How to own property


How To Own Property As A Foreigner

How to own property in Thailand is a frequently asked question.The laws regarding the purchase and ownership of a property as foreigner in Thailand are clear and strict. We will show you different solutions how you can own property as a foreigner in Thailand. Follow the rules and you will have no problems at all. Please read also our Hua Hin Property Buyers Guide and our Hua Hin Property Rental Guide.

Under the Thailand Civil and Commercial Code foreigners have the same property rights as are available to Thai nationals. However it is under the Land Code Act B.E. 2497 (1954) prohibited for foreigners to own land in Thailand.

Foreign Nationals In Thailand May Own Property As Follows

• A unit in a registered Condominium.
• A building distinct from its land.
• A registered leasehold of up to 30 years for all types of titled land or buildings.

Foreign Nationals May Not Own:

• Freehold land.
• More than 49% of the shares in a Thai company that owns freehold land.

Moreover there are ways to structure the purchase so that foreigners are the de-facto owner of the land. Hua Hin Property Partner has summarized these methods for acquiring the rights to land that are in compliance with the Thai Law. Here are five different and common wazs how to own property in Thailand.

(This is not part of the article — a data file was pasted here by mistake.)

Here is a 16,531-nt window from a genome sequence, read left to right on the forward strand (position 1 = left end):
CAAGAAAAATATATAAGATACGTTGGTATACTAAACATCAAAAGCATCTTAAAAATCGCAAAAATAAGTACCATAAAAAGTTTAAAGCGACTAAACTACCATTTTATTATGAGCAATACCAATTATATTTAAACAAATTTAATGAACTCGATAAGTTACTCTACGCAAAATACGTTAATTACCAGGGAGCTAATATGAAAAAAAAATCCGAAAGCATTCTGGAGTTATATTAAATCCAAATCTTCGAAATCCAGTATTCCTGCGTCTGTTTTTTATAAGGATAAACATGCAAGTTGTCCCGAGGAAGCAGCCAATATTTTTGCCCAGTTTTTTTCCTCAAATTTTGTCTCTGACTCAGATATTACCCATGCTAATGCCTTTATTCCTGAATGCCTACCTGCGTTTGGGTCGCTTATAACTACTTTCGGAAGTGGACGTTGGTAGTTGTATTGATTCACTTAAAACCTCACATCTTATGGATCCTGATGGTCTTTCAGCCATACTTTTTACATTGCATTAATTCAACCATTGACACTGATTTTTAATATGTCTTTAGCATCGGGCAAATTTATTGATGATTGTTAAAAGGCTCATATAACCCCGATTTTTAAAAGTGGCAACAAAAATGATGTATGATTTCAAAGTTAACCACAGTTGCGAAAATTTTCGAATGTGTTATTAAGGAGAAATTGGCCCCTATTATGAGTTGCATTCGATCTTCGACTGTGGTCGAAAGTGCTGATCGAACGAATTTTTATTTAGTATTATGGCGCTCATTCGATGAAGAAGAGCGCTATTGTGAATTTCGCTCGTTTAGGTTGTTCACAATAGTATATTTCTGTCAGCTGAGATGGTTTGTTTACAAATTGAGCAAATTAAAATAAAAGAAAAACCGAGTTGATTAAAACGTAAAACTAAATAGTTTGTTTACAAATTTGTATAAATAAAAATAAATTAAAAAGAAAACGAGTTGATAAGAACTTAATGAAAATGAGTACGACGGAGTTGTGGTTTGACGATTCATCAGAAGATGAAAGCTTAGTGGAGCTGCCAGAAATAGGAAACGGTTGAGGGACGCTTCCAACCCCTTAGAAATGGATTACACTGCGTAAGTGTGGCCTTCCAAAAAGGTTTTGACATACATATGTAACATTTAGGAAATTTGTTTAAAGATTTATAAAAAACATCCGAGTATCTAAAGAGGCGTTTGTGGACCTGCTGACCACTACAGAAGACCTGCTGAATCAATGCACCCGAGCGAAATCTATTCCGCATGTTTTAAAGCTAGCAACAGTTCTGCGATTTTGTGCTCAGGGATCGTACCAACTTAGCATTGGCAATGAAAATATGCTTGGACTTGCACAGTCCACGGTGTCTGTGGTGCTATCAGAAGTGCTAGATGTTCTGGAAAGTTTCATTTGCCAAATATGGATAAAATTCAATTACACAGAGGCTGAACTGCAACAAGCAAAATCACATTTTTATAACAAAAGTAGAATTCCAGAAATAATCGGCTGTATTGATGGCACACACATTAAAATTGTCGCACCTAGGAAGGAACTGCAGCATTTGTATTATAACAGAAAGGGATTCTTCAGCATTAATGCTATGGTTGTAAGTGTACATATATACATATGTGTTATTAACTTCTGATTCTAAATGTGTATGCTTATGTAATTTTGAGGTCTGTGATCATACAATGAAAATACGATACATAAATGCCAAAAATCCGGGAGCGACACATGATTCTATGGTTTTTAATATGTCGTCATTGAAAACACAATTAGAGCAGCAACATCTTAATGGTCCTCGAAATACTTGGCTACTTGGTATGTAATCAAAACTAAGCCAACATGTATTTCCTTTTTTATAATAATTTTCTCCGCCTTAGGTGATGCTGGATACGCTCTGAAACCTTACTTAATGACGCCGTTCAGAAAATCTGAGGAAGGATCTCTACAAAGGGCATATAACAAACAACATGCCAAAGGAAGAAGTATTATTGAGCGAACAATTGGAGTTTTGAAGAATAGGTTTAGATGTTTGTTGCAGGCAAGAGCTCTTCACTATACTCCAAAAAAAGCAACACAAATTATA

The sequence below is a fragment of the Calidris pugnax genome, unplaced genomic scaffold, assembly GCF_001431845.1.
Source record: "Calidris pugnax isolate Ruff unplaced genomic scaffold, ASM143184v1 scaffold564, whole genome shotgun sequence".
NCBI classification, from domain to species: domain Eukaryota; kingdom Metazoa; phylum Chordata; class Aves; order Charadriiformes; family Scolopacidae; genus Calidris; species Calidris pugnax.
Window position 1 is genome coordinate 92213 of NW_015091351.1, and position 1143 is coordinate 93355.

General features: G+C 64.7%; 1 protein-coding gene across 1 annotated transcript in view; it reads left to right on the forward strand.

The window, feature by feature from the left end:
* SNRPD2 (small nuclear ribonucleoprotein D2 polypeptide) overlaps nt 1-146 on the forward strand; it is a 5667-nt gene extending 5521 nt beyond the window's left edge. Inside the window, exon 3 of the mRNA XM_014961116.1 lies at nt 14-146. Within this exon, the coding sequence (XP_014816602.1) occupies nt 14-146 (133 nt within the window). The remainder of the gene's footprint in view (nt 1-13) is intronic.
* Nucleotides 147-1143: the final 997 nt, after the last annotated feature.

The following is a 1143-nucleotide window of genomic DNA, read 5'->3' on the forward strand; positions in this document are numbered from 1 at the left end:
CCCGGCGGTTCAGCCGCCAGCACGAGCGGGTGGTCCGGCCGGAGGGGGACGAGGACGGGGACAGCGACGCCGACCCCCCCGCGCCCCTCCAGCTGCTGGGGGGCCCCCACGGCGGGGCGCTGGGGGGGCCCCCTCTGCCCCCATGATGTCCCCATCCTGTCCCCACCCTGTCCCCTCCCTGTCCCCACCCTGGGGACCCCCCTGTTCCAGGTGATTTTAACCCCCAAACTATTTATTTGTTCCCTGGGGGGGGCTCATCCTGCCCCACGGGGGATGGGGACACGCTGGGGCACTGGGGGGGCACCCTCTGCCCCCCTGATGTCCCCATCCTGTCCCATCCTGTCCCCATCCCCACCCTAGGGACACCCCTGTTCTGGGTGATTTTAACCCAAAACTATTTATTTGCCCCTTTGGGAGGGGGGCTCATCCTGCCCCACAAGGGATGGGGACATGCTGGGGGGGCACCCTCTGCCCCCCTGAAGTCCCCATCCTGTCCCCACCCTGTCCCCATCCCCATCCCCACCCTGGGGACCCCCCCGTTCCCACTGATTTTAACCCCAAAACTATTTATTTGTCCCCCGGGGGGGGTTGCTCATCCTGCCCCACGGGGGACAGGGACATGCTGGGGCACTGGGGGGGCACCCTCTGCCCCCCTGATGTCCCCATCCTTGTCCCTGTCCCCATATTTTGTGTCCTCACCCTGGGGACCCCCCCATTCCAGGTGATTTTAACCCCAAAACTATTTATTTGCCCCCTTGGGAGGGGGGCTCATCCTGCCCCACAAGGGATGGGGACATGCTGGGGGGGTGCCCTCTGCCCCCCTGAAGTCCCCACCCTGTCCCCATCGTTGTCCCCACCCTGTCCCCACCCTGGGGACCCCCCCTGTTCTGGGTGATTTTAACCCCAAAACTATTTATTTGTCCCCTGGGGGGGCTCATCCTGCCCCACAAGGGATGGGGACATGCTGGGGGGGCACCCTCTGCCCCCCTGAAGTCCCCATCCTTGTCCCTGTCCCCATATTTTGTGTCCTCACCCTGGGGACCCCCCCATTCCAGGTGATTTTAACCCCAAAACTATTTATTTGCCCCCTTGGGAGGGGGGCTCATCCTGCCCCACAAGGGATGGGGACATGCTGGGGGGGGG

Purchase of a Condo in Thailand

For foreigners who wish to buy condominiums in Thailand, the process is straight forward and easy. Condominiums can be bought freehold by foreigners in Thailand. As long as you have entered Thailand legally and the condo is constructed on land of no more than 5 rai. Important is that no more than 49% of the total floor space of the complete condominium complex has already been purchased by foreigners. This can be easily and safely checked via your reputable independent lawyer. Also the Juristic office that will hold current records of the owners of the condos. In Hua Hin, the large majority of condos are usually purchased by Thais anyway. Therefore, this is not really too much of an issue although it should always be checked.

A foreigner wishing to purchase a condominium in Thailand must also observe the law that the money they use to purchase the condo must be sent from overseas. Again, this is a straight forward step and as long as you retain all the records of your money being sent from overseas to Thailand, you can then purchase a condo freehold and own it legally. Also, should you ever wish to sell your condo at some stage in the future and send your money back to your home country, you can do so legally and easily with no taxes to pay unless of course you have a made a profit and you will be taxed on that profit.

Purchase of a house and land in Thailand